Djokovic under pressure to quit ATP role after Adria Tour fiasco
Novak Djokovic, the world’s number one male tennis player, is facing calls to step down as the head of the ATP Player Council over his role in the organisation of a controversial exhibition series in the Balkans, at which there have been multiple positive tests for coronavirus.
The Serb and his wife Jelena yesterday became the latest individuals to test positive from the Adria Tour, prompting a full apology from the 17-time grand slam winner.
The final of the latest event in Zadar in Croatia on Sunday was cancelled after world number 19 Grigor Dimitrov of Bulgaria tested positive for Covid-19.
Two other players, Borna Coric of Croatia and Viktor Troicki of Serbia, have also contracted the virus as have Dimitrov’s coach and Djokovic’s fitness trainer.
The participating players, including those who have not tested positive, and their associates are now self-isolating.
The Adria Tour was to have comprised four charity events with spectators, in Belgrade in Serbia, Zadar, Montenegro and Banja Luka in Bosnia and Herzegovina.
However, the competition in Montenegro was cancelled, and the Bosnia event has now been called off too.
There was criticism over the lack of social distancing measures at the two tournaments that were held, with the players seen hugging after matches, playing contact sports including soccer and basketball between contests and some filmed dancing together in a nightclub in Belgrade.
The saga has also raised concerns over the planned resumption of the ATP Tour and the women's WTA Tour in August, as well as the US Open, which is set to take place, behind closed doors, starting at the end of that month.
In a statement yesterday, a repentant Djokovic said: “Everything we did in the past month, we did with a pure heart and sincere intentions. Our tournament was meant to unite and share a message of solidarity and compassion throughout the region. The Tour has been designed to help both established and up and coming tennis players from south-eastern Europe to gain access to some competitive tennis while the various tours are on hold due to Covid-19.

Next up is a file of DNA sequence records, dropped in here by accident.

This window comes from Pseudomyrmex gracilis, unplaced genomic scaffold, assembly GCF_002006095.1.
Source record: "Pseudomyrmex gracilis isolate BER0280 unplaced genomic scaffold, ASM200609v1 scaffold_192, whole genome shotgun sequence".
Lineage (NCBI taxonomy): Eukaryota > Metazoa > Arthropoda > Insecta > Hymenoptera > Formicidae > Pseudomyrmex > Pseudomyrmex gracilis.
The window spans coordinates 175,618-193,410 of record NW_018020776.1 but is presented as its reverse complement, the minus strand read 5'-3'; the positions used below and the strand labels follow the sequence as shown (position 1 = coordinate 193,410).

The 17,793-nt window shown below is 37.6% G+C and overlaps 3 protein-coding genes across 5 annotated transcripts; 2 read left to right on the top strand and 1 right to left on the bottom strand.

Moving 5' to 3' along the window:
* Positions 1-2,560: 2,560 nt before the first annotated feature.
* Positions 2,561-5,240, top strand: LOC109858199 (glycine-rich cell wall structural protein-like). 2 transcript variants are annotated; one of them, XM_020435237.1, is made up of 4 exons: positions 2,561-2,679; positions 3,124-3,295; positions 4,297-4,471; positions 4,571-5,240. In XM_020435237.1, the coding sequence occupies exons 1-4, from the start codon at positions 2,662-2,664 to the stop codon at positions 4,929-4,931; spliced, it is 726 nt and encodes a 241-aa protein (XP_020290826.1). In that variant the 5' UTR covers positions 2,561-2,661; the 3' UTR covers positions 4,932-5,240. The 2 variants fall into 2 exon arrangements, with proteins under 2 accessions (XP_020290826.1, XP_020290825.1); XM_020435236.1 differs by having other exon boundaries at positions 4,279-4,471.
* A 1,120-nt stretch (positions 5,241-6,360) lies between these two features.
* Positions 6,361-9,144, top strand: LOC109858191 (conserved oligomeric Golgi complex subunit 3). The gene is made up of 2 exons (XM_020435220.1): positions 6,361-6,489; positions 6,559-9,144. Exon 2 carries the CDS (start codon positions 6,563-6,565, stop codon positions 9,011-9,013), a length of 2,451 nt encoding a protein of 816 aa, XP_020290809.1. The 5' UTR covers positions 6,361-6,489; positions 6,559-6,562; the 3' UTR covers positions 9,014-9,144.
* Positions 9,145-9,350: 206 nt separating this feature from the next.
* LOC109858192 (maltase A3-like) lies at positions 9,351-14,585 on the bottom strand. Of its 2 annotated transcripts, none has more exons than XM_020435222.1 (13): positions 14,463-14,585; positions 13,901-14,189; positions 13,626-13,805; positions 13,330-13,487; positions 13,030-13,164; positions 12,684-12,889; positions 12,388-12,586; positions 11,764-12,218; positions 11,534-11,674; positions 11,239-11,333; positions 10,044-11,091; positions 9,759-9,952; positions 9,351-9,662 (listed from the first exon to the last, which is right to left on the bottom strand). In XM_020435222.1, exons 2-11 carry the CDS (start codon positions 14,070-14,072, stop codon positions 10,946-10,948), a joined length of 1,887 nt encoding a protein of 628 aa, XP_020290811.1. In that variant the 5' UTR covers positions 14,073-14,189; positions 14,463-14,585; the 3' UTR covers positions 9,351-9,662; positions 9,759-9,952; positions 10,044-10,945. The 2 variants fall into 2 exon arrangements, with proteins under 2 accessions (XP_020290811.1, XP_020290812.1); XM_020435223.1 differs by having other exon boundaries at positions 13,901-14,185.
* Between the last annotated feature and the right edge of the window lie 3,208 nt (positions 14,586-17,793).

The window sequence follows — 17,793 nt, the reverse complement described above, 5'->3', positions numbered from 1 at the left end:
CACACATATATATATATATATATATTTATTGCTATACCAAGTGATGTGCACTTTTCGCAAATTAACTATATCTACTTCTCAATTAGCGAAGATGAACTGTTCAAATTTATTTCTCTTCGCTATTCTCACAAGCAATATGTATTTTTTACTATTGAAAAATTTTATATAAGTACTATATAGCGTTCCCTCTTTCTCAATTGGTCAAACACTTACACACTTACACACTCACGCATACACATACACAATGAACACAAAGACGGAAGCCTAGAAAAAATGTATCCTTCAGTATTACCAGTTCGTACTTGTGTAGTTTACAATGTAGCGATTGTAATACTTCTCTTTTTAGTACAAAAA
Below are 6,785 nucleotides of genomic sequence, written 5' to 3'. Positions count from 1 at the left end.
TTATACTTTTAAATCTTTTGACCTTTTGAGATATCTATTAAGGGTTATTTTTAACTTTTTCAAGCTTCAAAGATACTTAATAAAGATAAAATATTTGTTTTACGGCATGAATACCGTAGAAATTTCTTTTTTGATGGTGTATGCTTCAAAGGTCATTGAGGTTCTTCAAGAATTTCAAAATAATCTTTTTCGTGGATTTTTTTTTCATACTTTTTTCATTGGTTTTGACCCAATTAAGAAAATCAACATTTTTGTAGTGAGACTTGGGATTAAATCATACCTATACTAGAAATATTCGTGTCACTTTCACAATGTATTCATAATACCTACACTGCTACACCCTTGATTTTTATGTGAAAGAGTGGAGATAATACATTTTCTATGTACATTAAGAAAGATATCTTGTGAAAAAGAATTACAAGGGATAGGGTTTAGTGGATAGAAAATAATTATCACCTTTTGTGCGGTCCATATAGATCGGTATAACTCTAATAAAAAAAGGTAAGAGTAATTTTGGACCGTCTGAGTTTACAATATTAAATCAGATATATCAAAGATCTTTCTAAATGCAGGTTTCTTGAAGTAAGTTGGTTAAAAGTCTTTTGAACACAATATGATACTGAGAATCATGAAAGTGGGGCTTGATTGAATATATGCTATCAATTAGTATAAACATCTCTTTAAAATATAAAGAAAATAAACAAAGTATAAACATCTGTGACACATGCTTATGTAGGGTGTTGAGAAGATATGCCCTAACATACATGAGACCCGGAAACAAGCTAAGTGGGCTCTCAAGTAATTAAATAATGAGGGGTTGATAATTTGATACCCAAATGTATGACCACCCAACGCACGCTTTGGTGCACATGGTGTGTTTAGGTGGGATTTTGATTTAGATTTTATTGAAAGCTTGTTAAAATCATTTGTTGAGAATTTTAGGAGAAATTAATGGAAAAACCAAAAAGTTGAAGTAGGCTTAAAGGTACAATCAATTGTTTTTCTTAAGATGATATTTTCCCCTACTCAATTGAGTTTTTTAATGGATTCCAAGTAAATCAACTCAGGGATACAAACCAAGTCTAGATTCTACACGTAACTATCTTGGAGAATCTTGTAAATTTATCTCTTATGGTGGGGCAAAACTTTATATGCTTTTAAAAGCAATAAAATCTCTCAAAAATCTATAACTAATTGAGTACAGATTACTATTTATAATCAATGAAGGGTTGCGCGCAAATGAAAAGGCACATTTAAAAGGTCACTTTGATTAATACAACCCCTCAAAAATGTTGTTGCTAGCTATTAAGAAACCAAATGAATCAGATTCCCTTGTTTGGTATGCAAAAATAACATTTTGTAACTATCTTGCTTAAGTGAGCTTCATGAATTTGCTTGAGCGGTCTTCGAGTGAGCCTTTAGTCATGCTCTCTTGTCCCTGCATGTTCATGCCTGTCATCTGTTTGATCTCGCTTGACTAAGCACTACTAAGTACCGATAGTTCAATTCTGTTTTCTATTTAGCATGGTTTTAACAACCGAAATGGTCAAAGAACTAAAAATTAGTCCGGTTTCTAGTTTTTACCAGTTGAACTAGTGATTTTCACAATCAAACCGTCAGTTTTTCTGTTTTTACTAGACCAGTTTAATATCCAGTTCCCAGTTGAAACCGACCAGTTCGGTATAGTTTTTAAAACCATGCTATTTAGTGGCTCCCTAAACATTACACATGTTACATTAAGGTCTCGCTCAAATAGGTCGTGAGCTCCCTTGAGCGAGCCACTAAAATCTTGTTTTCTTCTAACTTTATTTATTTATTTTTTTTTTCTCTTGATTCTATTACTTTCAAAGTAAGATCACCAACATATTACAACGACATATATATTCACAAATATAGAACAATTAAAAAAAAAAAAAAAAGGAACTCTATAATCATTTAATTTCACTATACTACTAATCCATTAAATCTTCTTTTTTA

“It was born with a philanthropic idea, to direct all raised funds towards people in need and it warmed my heart to see how everybody strongly responded. We organised the tournament when the virus had weakened, believing the conditions for hosting the Tour had been met.
“Unfortunately, this virus is still present, and it is a new reality we are learning to cope and live with. I am hoping things will ease with time so we can all resume lives the way they were. I am extremely sorry for each individual case of infection. I hope it will not complicate anyone's health situation and everyone will be fine.”
Despite his apology, Djokovic has come in for heavy criticism for proceeding with the events, with the often outspoken Australian player Nick Kyrgios saying on Twitter: “Prayers up to all the players that have contracted Covid-19. Don't @ me for anything I've done that has been 'irresponsible' or classified as 'stupidity' - this takes the cake.”
The UK’s Andy Murray, who is presently competing in the behind-closed-doors Schroders Battle of the Brits in London, said of the Adria Tour: “In hindsight, it’s not something that should have gone ahead. It’s not surprising how many people have tested positive after seeing some of the images of the players’ party and the kids’ day. There was no social distancing in place.”
Others have gone further, calling for Djokovic to resign as the head of the ATP Player Council.
Australian sports commentator Peter FitzSimons described the Serb’s position as “totally untenable,” adding: “You cannot be the one representing the players saying, ‘we players have got to do the right thing’, when you demonstrably have done absolutely the wrong thing.”
Djokovic has been an influential presence in the running of the ATP in recent years, with he and other senior players believed to have played a key role in the decision not to renew the contract of executive chairman and president Chris Kermode who left the organisation at the end of last year.
The ATP leadership is now split between chairman Andrea Gaudenzi and chief executive Massimo Calvelli.